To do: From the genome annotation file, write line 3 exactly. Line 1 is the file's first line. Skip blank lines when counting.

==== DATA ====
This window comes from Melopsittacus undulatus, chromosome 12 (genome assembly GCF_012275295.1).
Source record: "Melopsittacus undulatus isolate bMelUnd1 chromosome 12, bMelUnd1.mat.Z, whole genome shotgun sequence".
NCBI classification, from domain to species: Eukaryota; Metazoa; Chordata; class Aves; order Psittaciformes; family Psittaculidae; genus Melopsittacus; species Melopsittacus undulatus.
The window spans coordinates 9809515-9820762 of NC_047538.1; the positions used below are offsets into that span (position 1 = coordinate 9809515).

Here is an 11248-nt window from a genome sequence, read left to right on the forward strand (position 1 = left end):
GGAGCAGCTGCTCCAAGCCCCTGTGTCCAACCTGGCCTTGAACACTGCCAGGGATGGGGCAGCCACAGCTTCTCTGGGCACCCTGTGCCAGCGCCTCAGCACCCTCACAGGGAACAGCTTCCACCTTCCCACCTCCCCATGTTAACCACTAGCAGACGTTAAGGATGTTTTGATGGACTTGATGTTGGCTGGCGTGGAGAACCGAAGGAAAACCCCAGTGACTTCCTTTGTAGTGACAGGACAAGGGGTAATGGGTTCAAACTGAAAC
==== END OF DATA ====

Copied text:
NCBI classification, from domain to species: Eukaryota; Metazoa; Chordata; class Aves; order Psittaciformes; family Psittaculidae; genus Melopsittacus; species Melopsittacus undulatus.